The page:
Living in a big city, I have learned to rely on public transportation. Parking spots are limited and often too narrow to fit my big jeep in. Not to mention the crazy, fast paced, and often mentally exhausting traffic here in Seoul, South Korea.
It is easier and more cost effective to just walk a few blocks to the subway station. Besides, my kids love to ride the subway.
After the first few trips on the subway with my children, and playing out the “What If?” scenarios in my mind, I compiled a few tips to aid in safely traveling with kids on the subway.
Preparing for the Trip
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When we travel, I also include our hotel name and phone number. If something happens, they don’t have to struggle to remember phone numbers. It also gives them a place to put their subway card.
Entering the Subway Station
Subway stations can be very busy places at times, crowded, and face paced. There are many moving components: automatic doors, escalators, elevators, turnstiles, and moving sidewalks.
Take your time. Don’t get caught up in the rush. Remind the kids to take their time on steps, through the turnstiles, and to be clear of the subway door. In the subway car, I always try to have the kids find a seat. If there are none, be sure they always hang onto a safety rail. Sometimes the trains can have rough starts and stops. It is easy to lose your balance.
Learn the emergency signs together. There are many different signs in the station. Regular signs point you to the bathroom, the platform, transfers to other trains, information kiosks, and standard exits. Then there are the emergency ones: exits, phones, first aid, flash lights, fire extinguishers, and gas masks. I make a game out of it by randomly quizzing them on finding a certain sign, for instance an emergency exit.
I also point out the Information kiosks and station attendants who have special uniforms. In an emergency, the kids know they can ask the attendants for help.
Knowing the Route
Another game we play is knowing our starting and ending points: what station we begin our adventure on and our destination. We also count the stops on the way and discuss what subway line we are on. Here, the lines are distinguished by color and numbers.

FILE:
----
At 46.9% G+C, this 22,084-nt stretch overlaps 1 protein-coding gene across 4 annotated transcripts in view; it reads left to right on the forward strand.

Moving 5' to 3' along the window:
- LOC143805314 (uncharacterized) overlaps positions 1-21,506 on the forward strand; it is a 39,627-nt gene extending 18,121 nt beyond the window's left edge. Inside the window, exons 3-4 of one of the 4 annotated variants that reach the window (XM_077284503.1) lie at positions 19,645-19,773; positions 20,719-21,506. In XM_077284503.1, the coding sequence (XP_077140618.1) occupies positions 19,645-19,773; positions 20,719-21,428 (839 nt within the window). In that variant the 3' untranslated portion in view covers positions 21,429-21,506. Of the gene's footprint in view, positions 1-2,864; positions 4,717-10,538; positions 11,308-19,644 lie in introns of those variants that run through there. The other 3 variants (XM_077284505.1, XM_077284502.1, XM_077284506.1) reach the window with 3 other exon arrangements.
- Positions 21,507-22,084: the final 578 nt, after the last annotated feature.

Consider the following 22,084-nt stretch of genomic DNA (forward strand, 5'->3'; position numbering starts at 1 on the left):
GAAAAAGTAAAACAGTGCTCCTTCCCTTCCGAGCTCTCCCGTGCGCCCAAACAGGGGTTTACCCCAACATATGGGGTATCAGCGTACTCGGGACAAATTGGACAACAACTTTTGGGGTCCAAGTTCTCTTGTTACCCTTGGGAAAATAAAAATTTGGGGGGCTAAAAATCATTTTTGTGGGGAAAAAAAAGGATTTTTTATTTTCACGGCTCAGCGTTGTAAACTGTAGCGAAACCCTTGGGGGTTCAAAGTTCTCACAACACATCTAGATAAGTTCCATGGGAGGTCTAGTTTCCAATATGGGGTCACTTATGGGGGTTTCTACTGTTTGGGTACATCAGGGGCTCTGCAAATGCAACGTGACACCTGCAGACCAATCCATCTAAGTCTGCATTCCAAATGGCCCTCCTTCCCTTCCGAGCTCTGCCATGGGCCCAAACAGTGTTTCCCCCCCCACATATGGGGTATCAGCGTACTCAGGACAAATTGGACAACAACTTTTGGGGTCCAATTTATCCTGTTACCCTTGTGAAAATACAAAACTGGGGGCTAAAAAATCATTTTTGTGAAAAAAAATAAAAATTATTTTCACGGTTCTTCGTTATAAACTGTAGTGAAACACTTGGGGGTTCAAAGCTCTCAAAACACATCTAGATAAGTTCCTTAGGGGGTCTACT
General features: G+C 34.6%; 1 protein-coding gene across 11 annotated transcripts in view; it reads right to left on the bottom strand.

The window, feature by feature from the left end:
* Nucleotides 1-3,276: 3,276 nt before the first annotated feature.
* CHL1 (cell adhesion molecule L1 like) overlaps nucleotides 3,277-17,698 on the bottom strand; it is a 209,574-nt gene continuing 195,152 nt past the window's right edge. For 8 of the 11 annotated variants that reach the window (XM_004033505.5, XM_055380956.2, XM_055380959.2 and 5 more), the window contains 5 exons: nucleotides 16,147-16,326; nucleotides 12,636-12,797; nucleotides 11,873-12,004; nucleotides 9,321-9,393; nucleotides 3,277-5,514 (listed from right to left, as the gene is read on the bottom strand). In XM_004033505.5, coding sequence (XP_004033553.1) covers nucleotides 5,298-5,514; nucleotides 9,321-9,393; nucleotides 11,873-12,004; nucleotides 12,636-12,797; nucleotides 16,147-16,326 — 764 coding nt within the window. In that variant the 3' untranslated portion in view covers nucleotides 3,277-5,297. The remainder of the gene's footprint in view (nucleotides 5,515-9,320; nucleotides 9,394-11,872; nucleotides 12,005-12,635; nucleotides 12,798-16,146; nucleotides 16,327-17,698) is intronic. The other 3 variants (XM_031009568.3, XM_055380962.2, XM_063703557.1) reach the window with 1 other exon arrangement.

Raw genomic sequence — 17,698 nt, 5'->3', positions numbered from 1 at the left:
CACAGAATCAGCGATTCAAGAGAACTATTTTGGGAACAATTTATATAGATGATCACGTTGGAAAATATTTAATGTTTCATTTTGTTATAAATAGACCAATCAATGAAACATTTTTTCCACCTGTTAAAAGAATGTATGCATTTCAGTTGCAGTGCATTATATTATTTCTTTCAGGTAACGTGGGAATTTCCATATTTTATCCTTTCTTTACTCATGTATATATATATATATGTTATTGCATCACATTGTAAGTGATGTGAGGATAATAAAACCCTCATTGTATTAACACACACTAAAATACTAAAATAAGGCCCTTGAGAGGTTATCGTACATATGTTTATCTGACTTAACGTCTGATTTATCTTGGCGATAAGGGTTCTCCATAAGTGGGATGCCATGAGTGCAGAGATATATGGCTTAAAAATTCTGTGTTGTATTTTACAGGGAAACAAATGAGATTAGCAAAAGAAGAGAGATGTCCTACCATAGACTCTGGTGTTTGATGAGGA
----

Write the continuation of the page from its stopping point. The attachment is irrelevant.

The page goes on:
By looking at the map, they can tell me how many stops there are before we transfer to next line, and how many total stops to our destination. Both of my children’s navigating skills have amazed me. Sometimes they even beat me to the punch and know how many stops before our station.
Which leads me to our “What happens if we get separated?” plan. If the subway car is crowded or a door closes too fast and we get separated, what do you do? (I have had happen this happen in a Korean elevator, but that is a whole other story for another time.)
If anyone gets stuck on the train, they are supposed to get off at the next stop, take a seat at the first bench they come to on the platform, and wait. If anyone is left at the station, they take a seat on the platform and wait. Either way, someone will be right there to get them.
Other Useful Tidbits
Most subways have a discount child fare, as well as a special gate for stroller friendly access. Some even offer special seating in the subway car.
Some subway systems have cell phone applications for maps. You put in your starting point and destination. From there, it will give you arrival times, stops, and transfers.
Here in Seoul, most subway stations are also fallout shelters equipped with emergency supplies, including gas masks.
No matter where in the world you are, or what subway system you are using, be sure to look up their website for more local tips on traveling and safety. The subway is an easy, fun way to take an adventure in the big city with kids.
Helping them to be prepared in case of an emergency will give you all a peaceful mind.
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